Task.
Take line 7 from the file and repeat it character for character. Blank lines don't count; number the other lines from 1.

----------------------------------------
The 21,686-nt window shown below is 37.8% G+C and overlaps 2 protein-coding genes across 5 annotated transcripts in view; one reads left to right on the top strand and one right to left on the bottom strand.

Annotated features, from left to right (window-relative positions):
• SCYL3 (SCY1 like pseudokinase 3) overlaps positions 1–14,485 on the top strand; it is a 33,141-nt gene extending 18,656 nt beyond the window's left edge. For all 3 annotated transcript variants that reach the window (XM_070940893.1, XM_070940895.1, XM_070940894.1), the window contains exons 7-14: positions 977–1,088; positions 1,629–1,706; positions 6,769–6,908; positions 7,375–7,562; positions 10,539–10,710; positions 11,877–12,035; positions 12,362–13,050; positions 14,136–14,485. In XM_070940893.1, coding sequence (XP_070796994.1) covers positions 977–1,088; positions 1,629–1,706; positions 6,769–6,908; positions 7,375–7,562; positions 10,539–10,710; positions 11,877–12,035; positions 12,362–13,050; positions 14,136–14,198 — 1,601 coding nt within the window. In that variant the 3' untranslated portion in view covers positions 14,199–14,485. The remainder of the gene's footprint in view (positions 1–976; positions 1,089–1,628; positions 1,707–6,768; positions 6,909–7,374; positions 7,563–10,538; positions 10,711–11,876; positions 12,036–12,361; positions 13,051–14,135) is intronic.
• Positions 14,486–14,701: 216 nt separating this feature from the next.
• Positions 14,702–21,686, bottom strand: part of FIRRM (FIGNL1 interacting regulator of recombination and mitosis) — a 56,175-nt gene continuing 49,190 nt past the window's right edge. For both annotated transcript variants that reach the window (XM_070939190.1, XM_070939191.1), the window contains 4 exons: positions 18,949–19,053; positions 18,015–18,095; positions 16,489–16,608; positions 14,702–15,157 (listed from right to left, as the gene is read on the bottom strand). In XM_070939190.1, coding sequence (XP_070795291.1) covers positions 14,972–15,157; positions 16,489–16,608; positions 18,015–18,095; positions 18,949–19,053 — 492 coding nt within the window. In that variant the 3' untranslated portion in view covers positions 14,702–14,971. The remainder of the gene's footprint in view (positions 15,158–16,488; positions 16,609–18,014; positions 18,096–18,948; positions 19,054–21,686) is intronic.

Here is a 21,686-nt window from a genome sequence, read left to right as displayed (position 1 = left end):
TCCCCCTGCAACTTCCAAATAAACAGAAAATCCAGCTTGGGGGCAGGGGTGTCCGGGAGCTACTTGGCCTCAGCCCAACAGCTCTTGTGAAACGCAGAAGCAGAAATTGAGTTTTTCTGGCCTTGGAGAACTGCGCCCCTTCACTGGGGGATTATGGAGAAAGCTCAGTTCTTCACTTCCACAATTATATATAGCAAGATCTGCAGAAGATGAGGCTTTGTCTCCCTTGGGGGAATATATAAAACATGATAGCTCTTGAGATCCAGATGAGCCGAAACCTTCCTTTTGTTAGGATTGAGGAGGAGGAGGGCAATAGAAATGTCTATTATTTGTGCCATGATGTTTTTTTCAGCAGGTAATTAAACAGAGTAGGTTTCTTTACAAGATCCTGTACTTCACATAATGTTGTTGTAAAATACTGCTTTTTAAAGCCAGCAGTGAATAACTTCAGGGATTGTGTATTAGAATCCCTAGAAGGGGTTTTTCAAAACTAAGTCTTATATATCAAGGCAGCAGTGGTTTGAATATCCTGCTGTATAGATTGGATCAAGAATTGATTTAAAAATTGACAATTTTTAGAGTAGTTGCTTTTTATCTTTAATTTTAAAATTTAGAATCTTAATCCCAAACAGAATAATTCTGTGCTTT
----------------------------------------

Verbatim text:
TCCCCCTGCAACTTCCAAATAAACAGAAAATCCAGCTTGGGGGCAGGGGTGTCCGGGAGCTACTTGGCCTCAGCCCAACAGCTCTTGTGAAACGCAGAAGCAGAAATTGAGTTTTTCTGGCCTTGGAGAACTGCGCCCCTTCACTGGGGGATTATGGAGAAAGCTCAGTTCTTCACTTCCACAATTATATATAGCAAGATCTGCAGAAGATGAGGCTTTGTCTCCCTTGGGGGAATATATAAAACATGATAGCTCTTGAGATCCAGATGAGCCGAAACCTTCCTTTTGTTAGGATTGAGGAGGAGGAGGGCAATAGAAATGTCTATTATTTGTGCCATGATGTTTTTTTCAGCAGGTAATTAAACAGAGTAGGTTTCTTTACAAGATCCTGTACTTCACATAATGTTGTTGTAAAATACTGCTTTTTAAAGCCAGCAGTGAATAACTTCAGGGATTGTGTATTAGAATCCCTAGAAGGGGTTTTTCAAAACTAAGTCTTATATATCAAGGCAGCAGTGGTTTGAATATCCTGCTGTATAGATTGGATCAAGAATTGATTTAAAAATTGACAATTTTTAGAGTAGTTGCTTTTTATCTTTAATTTTAAAATTTAGAATCTTAATCCCAAACAGAATAATTCTGTGCTTT